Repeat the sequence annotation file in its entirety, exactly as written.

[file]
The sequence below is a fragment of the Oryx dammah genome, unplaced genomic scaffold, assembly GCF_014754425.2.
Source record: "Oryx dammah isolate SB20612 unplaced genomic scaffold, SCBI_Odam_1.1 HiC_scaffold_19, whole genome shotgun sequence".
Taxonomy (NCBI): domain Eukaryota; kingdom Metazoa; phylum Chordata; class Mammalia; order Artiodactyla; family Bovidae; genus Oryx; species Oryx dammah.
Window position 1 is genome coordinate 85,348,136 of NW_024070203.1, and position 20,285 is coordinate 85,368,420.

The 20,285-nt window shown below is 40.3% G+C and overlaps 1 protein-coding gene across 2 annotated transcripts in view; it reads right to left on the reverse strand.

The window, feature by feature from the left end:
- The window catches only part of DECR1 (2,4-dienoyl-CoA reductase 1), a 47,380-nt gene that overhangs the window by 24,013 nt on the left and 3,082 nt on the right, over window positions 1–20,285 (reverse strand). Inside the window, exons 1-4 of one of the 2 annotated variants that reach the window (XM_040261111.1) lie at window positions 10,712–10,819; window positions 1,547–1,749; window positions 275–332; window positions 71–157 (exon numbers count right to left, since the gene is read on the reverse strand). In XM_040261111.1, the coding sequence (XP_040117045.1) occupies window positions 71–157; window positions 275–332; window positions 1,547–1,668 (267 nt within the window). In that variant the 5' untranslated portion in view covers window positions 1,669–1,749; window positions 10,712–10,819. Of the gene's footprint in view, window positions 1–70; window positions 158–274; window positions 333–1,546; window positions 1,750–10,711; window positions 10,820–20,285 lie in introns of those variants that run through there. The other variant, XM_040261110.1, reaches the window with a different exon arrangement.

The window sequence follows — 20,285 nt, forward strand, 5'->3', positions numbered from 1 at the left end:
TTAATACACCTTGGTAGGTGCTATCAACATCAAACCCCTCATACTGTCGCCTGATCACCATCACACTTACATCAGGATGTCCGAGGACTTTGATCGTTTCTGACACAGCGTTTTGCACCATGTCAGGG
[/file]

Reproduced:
The sequence below is a fragment of the Oryx dammah genome, unplaced genomic scaffold, assembly GCF_014754425.2.
Source record: "Oryx dammah isolate SB20612 unplaced genomic scaffold, SCBI_Odam_1.1 HiC_scaffold_19, whole genome shotgun sequence".
Taxonomy (NCBI): domain Eukaryota; kingdom Metazoa; phylum Chordata; class Mammalia; order Artiodactyla; family Bovidae; genus Oryx; species Oryx dammah.
Window position 1 is genome coordinate 85,348,136 of NW_024070203.1, and position 20,285 is coordinate 85,368,420.

The 20,285-nt window shown below is 40.3% G+C and overlaps 1 protein-coding gene across 2 annotated transcripts in view; it reads right to left on the reverse strand.

The window, feature by feature from the left end:
- The window catches only part of DECR1 (2,4-dienoyl-CoA reductase 1), a 47,380-nt gene that overhangs the window by 24,013 nt on the left and 3,082 nt on the right, over window positions 1–20,285 (reverse strand). Inside the window, exons 1-4 of one of the 2 annotated variants that reach the window (XM_040261111.1) lie at window positions 10,712–10,819; window positions 1,547–1,749; window positions 275–332; window positions 71–157 (exon numbers count right to left, since the gene is read on the reverse strand). In XM_040261111.1, the coding sequence (XP_040117045.1) occupies window positions 71–157; window positions 275–332; window positions 1,547–1,668 (267 nt within the window). In that variant the 5' untranslated portion in view covers window positions 1,669–1,749; window positions 10,712–10,819. Of the gene's footprint in view, window positions 1–70; window positions 158–274; window positions 333–1,546; window positions 1,750–10,711; window positions 10,820–20,285 lie in introns of those variants that run through there. The other variant, XM_040261110.1, reaches the window with a different exon arrangement.

The window sequence follows — 20,285 nt, forward strand, 5'->3', positions numbered from 1 at the left end:
TTAATACACCTTGGTAGGTGCTATCAACATCAAACCCCTCATACTGTCGCCTGATCACCATCACACTTACATCAGGATGTCCGAGGACTTTGATCGTTTCTGACACAGCGTTTTGCACCATGTCAGGG